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Sinking of the Lancastria, 17 June 1940

BHC0673
Fine art

Object connections:

Collection Fine art, Oil paintings
Gallery locationNot on display
EventsWorld War II, 1939-1945
VesselsLancastria (1922)

Object details:

Object ID BHC0673
Description A painting on paper showing survivors from the sinking of the British ship ‘Lancastria’. This was regarded as the worst loss of life that Britain ever suffered from one vessel. The ‘Lancastria’ was a Cunard liner built by William Beardmore & Co, Dalmuir in Glasgow. She made her maiden voyage under the name of ‘Tyrrhenia’, travelling from Glasgow to Montreal on 13 June 1922. Between the wars she spent many years as a cruise ship. Her final peace-time cruise was in the Bahamas in September 1939 which ended with the ship docked in New York, at the outbreak of WWII. There she was adapted to become a troopship. She successfully dodged German bombing in the North Sea while helping with the evacuation of troops from Norway. The ‘Lancastria’ then took part in Operation Aerial at St Nazaire, France, evacuating more British troops. Early on the morning of 17 June 1940 she anchored off St Nazaire at Charpentier Roads to begin evacuating British troops and some civilians. This continued well into the afternoon when it is estimated that there may have been over 7000 people on board a ship which was at capacity at 3000. It was at this point that German aeroplanes flew overhead, sighted the unprotected ship and began bombing her. Four bombs hit, including one which dropped down the funnel and exploded in the engine room. Less than 20 minutes later, the ‘Lancastria’ rolled onto her port side and sank. Many people perished although some made it to the two launched lifeboats, while others jumped overboard as the boat sank. The constant presence of enemy aircraft made any rescue operation very difficult. As one of the bombs had ruptured the ‘Lancastria’s’ fuel tank causing fuel oil to leak making pulling survivors from the water extremely difficult and frequently unsuccessful. It is estimated that 4500 or 5000 people died with about 2500 rescued. Initially the story was suppressed in Britain to keep up morale. This painting graphically focuses on the plight of the survivors in one of the two life boats. Crowded with people, the name ‘Lancastria’ is clearly visible on its side. Others who could not find room in the lifeboat or jumped from the ship can be seen in the water, swimming and clinging to planks of wood floating on the surface. The sinking ship can be seen in the distance several fires still raging. Many other people can be seen swimming away from the boat as German bombers fly overhead. The oil slick which added to the misery of the figures in the water is clearly shown. In the distance on the far left a ship heading towards the survivors is also under air attack. The painting reflects the suffering and terror of the event particularly through the eloquent gesture of the most prominent figure in the lifeboat. The clear blue sky serves to accentuate the unreality of the scene. The painting is signed in monogram ‘RWM’.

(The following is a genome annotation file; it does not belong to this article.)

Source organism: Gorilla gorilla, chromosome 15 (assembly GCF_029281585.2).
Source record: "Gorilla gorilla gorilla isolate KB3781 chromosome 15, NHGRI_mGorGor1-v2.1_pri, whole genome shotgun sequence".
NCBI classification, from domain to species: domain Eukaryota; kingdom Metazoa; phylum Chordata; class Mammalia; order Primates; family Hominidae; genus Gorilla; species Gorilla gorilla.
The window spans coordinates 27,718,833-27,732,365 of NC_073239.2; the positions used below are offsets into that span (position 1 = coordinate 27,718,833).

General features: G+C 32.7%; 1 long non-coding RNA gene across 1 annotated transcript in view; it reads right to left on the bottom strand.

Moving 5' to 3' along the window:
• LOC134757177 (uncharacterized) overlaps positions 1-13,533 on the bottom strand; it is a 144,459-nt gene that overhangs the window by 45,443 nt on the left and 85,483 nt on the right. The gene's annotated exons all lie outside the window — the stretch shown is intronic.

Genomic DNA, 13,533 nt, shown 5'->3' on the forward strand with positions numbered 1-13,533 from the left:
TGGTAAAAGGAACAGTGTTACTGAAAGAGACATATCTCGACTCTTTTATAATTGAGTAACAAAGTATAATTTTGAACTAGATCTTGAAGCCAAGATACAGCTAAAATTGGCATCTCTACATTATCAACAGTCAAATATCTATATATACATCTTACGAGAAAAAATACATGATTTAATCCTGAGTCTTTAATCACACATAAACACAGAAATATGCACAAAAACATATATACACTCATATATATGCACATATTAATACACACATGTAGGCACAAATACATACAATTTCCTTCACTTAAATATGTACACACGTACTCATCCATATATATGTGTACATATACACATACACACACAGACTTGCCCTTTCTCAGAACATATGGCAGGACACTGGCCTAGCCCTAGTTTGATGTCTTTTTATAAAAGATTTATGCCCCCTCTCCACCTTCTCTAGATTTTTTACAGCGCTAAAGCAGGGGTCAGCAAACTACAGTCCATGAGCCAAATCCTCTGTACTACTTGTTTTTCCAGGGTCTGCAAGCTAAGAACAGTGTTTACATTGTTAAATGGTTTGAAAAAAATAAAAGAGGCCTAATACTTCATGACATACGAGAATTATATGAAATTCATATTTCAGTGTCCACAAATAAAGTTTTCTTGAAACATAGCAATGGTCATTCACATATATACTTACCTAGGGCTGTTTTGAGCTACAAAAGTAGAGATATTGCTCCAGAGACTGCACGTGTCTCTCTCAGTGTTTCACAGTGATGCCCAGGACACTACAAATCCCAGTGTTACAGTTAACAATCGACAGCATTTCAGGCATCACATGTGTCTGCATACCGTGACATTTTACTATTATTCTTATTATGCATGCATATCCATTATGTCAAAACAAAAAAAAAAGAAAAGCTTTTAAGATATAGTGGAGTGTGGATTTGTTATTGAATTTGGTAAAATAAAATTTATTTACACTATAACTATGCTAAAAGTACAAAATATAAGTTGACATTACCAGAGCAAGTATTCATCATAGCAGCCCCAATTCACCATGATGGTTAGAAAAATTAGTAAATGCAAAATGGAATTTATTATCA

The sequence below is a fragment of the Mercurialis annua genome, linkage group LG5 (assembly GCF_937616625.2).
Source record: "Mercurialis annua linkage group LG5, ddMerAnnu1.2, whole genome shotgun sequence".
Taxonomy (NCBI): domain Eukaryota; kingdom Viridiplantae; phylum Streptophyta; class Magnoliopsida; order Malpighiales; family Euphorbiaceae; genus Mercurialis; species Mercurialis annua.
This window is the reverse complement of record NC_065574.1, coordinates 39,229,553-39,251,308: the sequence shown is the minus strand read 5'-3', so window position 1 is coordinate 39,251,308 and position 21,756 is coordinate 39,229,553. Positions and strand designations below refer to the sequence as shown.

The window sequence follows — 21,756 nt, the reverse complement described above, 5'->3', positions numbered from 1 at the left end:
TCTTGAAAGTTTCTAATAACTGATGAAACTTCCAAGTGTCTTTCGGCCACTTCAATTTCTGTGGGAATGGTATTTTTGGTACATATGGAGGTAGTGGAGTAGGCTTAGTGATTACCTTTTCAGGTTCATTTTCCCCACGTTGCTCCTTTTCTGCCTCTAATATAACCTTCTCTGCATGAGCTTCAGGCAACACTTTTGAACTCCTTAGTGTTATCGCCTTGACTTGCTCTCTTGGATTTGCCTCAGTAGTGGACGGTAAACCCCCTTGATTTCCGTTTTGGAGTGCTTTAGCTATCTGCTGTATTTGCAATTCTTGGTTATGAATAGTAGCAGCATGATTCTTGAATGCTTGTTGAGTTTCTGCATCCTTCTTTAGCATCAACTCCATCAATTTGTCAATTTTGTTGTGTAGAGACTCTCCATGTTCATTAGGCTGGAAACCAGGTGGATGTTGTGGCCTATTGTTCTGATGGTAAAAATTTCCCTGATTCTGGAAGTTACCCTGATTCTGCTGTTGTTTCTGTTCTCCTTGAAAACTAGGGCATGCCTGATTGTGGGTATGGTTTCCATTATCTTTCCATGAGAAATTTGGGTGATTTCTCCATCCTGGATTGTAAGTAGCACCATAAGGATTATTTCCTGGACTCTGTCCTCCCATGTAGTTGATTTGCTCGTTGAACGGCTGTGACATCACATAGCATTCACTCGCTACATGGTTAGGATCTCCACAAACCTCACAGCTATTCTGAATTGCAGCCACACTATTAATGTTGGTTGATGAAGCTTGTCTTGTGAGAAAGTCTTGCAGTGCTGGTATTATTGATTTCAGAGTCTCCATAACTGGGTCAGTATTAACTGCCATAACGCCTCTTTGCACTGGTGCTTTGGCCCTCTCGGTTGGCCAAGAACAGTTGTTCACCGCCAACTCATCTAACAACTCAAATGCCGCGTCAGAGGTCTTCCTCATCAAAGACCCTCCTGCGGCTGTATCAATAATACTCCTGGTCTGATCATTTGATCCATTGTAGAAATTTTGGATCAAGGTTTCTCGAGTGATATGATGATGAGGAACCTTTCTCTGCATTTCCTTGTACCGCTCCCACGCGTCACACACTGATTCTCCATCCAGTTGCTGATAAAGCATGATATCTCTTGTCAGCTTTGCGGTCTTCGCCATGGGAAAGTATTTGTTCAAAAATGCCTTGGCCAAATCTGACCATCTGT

Date made 1960s?

Artist/Maker May, Robert W.
Credit National Maritime Museum, Greenwich, London. We regret that Museum enquiries have not been able to identify the copyright holder and would welcome any information that would help us update our records. Please contact the Picture Library.
Materials Oil on textured artists paper
Measurements Painting: 355 mm x 445 mm; Frame: 615 mm x 720 mm
Parts
  • Sinking of the Lancastria, 17 June 1940 (BHC0673)
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